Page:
Nucleic acid inhibitor
A nucleic acid inhibitor is a type of antibacterial that acts by inhibiting the production of nucleic acids. There are two major classes: DNA inhibitors and RNA inhibitors. The antifungal flucytosine acts in a similar manner.
- DNA inhibitors 1
- RNA inhibitors 2
- Antifolates (DNA, RNA, and protein) 3
- References 4
Another group of DNA inhibitors, including nitrofurantoin and metronidazole, act upon anaerobic bacteria. These act by generating metabolites that are incorporated into DNA strands, which then are more prone to breakage. These drugs are selectively toxic to anaerobic organisms, but can affect human cells.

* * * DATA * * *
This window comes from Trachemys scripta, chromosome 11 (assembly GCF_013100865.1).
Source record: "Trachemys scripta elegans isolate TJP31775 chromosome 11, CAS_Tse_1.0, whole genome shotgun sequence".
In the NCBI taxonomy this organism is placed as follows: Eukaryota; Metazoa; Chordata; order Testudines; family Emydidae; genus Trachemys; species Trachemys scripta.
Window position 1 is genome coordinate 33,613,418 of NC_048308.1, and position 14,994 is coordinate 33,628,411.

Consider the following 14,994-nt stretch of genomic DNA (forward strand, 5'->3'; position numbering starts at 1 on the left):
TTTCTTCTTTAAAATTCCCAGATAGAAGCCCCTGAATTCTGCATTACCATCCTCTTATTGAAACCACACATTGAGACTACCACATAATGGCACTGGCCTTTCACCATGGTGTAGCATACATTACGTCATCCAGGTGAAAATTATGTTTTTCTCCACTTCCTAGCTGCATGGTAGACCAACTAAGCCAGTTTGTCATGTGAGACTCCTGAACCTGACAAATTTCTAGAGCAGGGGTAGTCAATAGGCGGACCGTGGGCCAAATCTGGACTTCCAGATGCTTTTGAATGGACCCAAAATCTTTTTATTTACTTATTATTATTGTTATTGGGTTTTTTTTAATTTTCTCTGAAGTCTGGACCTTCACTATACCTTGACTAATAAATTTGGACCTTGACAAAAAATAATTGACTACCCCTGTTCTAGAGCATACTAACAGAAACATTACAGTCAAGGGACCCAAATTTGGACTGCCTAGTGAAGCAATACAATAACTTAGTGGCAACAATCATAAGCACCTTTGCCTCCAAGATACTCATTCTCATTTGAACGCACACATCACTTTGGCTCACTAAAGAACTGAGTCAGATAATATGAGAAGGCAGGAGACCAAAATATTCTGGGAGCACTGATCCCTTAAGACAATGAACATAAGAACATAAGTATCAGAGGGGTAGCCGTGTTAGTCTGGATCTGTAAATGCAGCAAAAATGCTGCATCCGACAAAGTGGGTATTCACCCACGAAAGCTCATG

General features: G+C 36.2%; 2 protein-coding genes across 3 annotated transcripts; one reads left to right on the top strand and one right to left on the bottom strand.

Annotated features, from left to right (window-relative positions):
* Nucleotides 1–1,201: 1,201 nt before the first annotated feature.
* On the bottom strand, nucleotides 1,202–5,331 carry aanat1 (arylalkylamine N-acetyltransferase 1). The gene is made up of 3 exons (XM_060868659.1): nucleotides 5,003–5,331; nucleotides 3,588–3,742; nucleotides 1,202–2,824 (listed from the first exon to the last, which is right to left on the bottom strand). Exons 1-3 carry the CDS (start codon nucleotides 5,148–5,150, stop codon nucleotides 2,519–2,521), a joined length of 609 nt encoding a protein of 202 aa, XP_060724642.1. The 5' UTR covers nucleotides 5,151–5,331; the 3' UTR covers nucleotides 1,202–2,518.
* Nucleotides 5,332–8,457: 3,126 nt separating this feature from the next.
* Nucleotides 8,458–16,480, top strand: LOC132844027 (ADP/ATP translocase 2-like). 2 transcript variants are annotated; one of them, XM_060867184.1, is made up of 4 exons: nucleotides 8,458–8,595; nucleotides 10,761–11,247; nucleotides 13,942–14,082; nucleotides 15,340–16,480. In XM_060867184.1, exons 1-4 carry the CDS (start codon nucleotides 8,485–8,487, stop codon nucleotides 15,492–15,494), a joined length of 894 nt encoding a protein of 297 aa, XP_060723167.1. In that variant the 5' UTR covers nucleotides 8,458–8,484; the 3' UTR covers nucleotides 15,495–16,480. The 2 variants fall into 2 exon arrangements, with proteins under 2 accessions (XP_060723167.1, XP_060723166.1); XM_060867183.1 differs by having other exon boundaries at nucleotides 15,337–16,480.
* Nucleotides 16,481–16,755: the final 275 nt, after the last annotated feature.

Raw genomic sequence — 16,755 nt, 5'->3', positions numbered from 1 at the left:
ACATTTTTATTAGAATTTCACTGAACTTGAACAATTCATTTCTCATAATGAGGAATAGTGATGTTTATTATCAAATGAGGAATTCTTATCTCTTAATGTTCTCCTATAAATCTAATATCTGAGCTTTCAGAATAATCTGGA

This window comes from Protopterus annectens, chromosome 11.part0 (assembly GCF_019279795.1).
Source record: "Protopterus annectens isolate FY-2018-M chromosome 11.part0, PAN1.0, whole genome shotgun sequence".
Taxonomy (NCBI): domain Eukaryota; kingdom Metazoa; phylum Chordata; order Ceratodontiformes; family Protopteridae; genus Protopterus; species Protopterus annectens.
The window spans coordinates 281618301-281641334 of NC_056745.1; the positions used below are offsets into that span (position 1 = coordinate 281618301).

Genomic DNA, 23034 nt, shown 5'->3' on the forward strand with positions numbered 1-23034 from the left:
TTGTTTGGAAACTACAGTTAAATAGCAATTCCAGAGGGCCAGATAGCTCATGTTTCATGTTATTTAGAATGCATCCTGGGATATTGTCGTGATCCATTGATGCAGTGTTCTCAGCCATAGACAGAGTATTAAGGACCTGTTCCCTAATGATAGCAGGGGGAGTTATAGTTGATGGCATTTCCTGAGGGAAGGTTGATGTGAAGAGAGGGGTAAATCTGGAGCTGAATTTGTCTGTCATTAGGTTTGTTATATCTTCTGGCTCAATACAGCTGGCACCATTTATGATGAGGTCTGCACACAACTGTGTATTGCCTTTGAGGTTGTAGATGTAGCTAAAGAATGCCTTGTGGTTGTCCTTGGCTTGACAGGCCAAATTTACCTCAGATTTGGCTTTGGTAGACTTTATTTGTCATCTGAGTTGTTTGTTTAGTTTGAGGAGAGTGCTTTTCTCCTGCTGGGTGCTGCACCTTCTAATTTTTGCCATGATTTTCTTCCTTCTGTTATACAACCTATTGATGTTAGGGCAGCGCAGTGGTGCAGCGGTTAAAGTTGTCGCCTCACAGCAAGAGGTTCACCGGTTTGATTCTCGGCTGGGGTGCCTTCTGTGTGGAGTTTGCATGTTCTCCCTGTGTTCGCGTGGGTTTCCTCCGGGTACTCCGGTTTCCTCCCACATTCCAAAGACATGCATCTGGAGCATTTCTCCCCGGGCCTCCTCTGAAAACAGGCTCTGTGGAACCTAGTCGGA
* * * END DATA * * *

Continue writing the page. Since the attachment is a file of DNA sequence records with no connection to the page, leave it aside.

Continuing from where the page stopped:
Antifolates (DNA, RNA, and protein)
Antifolates act primarily as inhibitors of both RNA and DNA, and are often grouped with nucleic acid inhibitors in textbooks. However, they also act indirectly as protein synthesis inhibitors (because tetrahydrofolate is also involved in the synthesis of amino acids serine and methionine), so they are sometimes considered as their own category, antimetabolites. However, the term "antimetabolite", when used literally, can apply to many different classes of drugs.
- Ralph, E. D. (1978). "The bactericidal activity of nitrofurantoin and metronidazole against anaerobic bacteria". The Journal of antimicrobial chemotherapy 4 (2): 177–184.
- P. Denyer, Stephen; Hodges, Norman A.; P. Gorman, Sean (2004). Hugo and Russell's pharmaceutical microbiology. Oxford: Blackwell Science. p. 215.